Travel Jobs and Ink – Art Worth the Difficulties?


“Guy walks into a job interview. He’s wearing a t-shirt, has a couple piercings, tattoos on his arms and his hair is 3 different colors. The manager who was interviewing him liked the resume and decided to pass on some advice to him. He tells the guy, “You’re resume is great but I can’t have someone looking the way you do with my clients. You aren’t even wearing a tie.” The guy’s response was something along the lines of, “This is who I am; this is me.” The manager sat up, visibly annoyed and says, “You’re such a fool; you and your whole generation. Get a real shirt and tie, keep your hair to one color, lose the piercings and hide the tattoos. If you can do that, come see me next week. Once you become the manager from the hard work I think you can do, fire everyone and hire only people with multi-colored hair, piercings, tattoos and get rid of ties if you want.” -M.A.H.

Love that story. My mother, who was a recruiter and manager when I was younger experienced that with one of her clients. From the beginning, I knew my first tattoo was going to be on my shoulder. I did this for two reasons. To hide it from my parents and so no one would see it at work. Long story short, few years later when my parents visited me while I was in the U.S. Marine Corps, they asked me about my tattoo. My response?

“Which one?”

To say tattoos are not becoming mainstream is an oversight. Although most countries do not track tattoo sales and statistics, in the United States almost 14% of Americans have at least one tattoo and over 30% of those people say “they’re addicted to ink”. The issue with employment is all in presentation. You don’t have to get a tattoo, you don’t have to grow a mustache, you don’t have to have piercings, and you don’t have to wear a tie. But you do have to abide by the rules of the company you work for regarding dress code.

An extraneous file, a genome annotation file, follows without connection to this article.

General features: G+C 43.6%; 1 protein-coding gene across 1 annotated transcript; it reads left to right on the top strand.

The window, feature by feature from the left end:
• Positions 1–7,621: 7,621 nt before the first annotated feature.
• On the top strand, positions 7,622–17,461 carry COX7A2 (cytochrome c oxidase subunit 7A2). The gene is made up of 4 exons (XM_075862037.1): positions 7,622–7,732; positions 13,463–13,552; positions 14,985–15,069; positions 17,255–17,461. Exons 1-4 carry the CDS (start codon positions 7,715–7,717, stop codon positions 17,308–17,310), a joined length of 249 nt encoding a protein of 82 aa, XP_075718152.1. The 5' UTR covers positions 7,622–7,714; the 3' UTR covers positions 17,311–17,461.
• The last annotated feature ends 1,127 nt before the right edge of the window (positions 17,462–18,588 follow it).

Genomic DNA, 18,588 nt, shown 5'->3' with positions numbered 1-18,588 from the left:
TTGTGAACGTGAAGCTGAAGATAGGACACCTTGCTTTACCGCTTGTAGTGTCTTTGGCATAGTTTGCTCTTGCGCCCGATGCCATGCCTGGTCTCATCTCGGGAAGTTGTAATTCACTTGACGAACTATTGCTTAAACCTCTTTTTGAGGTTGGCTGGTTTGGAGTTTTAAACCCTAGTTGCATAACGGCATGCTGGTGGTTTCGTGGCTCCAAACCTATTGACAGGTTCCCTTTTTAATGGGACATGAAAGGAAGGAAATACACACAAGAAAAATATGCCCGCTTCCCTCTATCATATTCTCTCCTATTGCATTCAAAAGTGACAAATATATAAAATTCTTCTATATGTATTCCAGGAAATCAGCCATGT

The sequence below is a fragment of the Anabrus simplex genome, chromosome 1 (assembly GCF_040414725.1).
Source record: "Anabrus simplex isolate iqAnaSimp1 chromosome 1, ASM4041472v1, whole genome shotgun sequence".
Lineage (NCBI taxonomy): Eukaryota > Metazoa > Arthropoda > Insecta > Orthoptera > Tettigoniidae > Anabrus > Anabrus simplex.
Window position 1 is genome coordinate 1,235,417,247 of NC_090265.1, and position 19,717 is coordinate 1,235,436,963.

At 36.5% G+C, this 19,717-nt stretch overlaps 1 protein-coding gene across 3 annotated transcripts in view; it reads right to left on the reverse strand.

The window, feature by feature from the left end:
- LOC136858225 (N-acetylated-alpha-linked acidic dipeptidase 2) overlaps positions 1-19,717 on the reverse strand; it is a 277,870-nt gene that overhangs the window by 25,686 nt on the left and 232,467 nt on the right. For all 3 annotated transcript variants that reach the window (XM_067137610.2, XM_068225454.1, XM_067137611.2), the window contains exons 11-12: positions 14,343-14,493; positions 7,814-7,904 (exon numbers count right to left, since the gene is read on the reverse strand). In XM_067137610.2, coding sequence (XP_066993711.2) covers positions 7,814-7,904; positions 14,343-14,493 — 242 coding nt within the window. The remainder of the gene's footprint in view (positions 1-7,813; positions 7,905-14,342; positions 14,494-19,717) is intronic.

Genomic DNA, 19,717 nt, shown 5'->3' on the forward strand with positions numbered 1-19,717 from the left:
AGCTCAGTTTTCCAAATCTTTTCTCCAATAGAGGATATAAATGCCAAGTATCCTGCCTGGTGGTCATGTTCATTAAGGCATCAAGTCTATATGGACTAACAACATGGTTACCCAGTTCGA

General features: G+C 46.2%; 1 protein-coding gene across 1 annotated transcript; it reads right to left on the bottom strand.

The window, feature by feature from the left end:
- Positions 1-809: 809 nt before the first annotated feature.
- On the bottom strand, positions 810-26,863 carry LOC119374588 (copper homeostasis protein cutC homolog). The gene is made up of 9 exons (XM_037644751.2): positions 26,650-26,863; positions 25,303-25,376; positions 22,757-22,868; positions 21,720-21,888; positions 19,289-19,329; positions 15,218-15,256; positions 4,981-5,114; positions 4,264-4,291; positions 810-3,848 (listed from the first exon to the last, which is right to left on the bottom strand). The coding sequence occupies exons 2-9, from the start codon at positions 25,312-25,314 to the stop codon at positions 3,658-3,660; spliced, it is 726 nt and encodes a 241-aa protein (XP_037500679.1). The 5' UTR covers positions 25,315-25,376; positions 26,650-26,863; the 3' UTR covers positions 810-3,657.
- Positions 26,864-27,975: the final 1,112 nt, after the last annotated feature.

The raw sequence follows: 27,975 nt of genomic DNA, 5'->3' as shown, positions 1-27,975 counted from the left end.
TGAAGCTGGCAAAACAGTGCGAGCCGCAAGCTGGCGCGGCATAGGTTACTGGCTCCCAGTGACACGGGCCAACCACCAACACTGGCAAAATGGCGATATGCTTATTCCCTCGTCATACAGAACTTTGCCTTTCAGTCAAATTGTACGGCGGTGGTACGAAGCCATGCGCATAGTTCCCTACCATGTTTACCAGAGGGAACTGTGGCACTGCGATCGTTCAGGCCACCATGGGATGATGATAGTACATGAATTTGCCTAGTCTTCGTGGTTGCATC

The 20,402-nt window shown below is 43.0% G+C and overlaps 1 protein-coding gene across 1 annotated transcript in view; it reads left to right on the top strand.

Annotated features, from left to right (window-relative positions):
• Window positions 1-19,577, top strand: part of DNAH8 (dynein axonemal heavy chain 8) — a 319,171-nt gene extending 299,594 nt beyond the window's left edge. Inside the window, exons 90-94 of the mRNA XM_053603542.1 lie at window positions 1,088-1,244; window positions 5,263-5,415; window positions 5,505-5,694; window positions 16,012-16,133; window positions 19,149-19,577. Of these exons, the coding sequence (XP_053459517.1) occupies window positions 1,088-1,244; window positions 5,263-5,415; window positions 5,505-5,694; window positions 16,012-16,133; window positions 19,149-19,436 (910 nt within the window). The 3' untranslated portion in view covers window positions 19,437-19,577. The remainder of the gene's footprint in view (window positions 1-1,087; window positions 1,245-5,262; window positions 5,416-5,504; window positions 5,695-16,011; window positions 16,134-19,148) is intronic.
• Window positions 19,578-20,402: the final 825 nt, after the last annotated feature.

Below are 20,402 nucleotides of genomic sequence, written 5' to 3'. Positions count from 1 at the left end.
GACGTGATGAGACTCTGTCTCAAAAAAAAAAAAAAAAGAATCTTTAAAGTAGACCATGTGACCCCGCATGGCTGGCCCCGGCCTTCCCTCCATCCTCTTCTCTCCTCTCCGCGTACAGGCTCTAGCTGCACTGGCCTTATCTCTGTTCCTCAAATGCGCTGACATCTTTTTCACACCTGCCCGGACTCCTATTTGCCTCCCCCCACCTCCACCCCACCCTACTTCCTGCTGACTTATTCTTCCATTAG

The difficult part working travel jobs as a travel therapist or travel tech is that you are working for a different facility every 3 months or so. What’s OK with one skilled nursing facility might not be OK with the hospital your next travel job is with. To complicate matters, this is something that is not usually discussed on interviews, included in job descriptions, etc. But it is noticed when you start working. Especially working in travel jobs.

In speaking to many travel therapists about this, most decide on the conservative approach by making sure nothing is noticeable. Saying this, a few years ago I had to take my daughter to a hospital for sleep studies and I spent the night with my wife. The male nurse working the floor had 2 tattoo sleeves and they were bold and vibrant. Nothing vulgar or dirty, but you could see them from a mile away. I chatted with him a bit that night and found that he was on a travel job.

Here’s the thing though: it’s all about representation. You are representing yourself professionally; the agency you work for and the facility you accepted a travel job with. That’s a heck of a lot of responsibility. Hopefully, if you are conscious of this, you realize its (or it should be) all the same thing.